Understandably, therefore, the police is at pains to prevent the de-mos — the true subject of politics — to make its appearance, and when it does, everything possible is done to discredit it. This is part and parcel of contemporary politics, too — of what Ranciére pointedly refers to as the politics of “consensus” (which may be a stab at Habermas, who has famously advocated “consensus” as the goal of communication in general, expressed in a terse sentence in Knowledge and Human Interests [1971, p. 314]: “Our first sentence expresses unequivocally the intention of the universal and unconstrained consensus”).

This may seem counter-intuitive: isn’t consensus or agreement the ultimate objective in all political negotiations? Not so for Ranciére. Consensus is in fact a means of exclusion, in as far as, more often than not, it functions not as the goal to be attained by means of political wrangling among everyone in society (as liberal political theorists claim), including the dispossessed, the homeless, and the poor, but as something operating from the beginning as a bulwark against (genuine) politics. The latter would break apart the apparently seamless configuration of society because its irruption contests the consensual exclusion of the de-mos unequivocally.

Consensus is therefore the means by which the “police” manages the social sphere from the outset by means of exclusions and prohibitions. As Tanke reminds one with reference to Ranciére’s work, the consensus on societal divisions and functions promoted by the “police” operates according to a process of de-politicisation. So, for instance, one is told that “salary disputes are private matters between workers and employers” (Tanke 2011, p. 46), even when the thrust of worker demands for better salaries is the genuinely political one of expressing the desire to be included in the society that systematically excludes them, despite claims to the contrary: They can vote in elections, can’t they? Mere voting in a “police” system where the elected “representatives” reinforce the existing partitioning of society through economic legislation is no sign of freedom, or of politics in Ranciére’s sense, however. But for Ranciére the possibility of politics in this sense is receding more and more because of “consensus”, as Tanke points out (2011, p. 46):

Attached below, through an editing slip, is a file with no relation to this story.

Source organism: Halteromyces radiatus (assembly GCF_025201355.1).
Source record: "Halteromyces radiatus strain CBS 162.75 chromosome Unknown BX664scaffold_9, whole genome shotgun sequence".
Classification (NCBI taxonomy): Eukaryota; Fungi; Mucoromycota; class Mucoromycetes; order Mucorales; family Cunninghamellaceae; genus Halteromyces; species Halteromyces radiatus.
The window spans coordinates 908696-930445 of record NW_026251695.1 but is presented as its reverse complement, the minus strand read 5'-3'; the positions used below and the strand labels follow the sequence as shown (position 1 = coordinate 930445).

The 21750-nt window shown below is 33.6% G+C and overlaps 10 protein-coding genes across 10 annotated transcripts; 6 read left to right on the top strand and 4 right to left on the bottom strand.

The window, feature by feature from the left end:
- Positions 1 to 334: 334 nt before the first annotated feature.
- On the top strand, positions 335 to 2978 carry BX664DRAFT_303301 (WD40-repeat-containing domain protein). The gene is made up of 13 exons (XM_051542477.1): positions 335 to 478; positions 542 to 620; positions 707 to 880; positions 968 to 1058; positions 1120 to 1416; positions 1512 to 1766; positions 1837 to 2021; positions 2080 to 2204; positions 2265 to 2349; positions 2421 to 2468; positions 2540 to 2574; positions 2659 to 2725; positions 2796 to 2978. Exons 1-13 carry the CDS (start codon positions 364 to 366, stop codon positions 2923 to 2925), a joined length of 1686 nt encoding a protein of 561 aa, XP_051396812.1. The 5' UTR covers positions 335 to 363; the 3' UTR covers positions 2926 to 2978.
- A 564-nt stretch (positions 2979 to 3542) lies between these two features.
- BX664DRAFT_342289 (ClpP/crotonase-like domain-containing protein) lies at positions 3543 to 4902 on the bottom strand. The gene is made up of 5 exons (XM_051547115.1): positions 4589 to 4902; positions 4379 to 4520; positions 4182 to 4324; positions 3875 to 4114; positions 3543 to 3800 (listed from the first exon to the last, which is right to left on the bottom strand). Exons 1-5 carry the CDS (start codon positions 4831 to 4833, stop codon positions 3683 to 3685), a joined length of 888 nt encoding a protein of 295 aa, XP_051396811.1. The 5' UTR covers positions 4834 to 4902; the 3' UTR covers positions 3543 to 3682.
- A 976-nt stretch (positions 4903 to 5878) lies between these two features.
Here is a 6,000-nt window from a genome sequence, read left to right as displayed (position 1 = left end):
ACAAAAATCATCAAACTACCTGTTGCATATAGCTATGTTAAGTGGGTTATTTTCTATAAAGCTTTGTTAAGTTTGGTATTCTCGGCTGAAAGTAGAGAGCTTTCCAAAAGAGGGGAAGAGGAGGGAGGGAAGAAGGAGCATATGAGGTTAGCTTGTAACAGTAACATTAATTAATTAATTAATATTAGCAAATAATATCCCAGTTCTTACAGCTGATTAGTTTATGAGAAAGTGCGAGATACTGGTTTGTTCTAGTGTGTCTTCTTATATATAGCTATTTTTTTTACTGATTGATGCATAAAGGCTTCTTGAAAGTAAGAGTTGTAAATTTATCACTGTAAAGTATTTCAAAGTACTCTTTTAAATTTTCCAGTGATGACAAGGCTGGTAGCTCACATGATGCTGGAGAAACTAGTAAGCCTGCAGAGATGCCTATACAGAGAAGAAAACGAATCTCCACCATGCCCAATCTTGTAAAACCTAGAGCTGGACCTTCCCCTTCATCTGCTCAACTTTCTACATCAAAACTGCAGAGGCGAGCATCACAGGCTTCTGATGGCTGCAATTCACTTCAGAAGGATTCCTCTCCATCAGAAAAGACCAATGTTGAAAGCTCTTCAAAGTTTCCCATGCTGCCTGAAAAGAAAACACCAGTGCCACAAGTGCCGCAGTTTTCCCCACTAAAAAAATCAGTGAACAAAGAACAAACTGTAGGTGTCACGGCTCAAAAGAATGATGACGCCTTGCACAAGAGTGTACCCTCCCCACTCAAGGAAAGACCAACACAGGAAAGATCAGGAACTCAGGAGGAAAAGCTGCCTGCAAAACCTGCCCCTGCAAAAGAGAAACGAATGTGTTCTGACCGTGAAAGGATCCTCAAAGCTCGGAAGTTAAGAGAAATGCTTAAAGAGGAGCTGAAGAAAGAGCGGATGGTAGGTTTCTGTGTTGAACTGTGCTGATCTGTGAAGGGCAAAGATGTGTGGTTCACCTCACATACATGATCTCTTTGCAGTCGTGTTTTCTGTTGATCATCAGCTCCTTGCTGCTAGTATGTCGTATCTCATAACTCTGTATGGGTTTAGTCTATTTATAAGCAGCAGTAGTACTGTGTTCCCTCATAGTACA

“Ranciére describes ours as a ‘consensual time’ to indicate that the logics of de-politicisation are becoming more sophisticated and politics itself more difficult. He has set his conception of politics in opposition to a specific variety of consensus prevalent today: the discourses ascendant since the fall of the Berlin Wall that attempt to legitimate the unrestricted reign of the market. This form of consensus employs a particular series of operations to convert democratic struggles into a series of managed conflicts. It frequently exploits the cover of political realism, the doctrine that justifies war, social hierarchies, and economic inequalities by invoking necessity … it is the ideology that claims to be beyond ideology, one which would have us believe it is now possible to base government on a pragmatic estimation of human nature, the market’s laws, and the global situation. We witness a version of realism whenever leaders exploit the imperatives of modernisation, economic necessity, or notions such as the ‘post-9/11 world’ to justify unpalatable decisions. Realism gains traction by promoting itself as the efficient alternative to the chimeras of democracy. Our managerial states are its agents and our corporations, its primary beneficiaries.”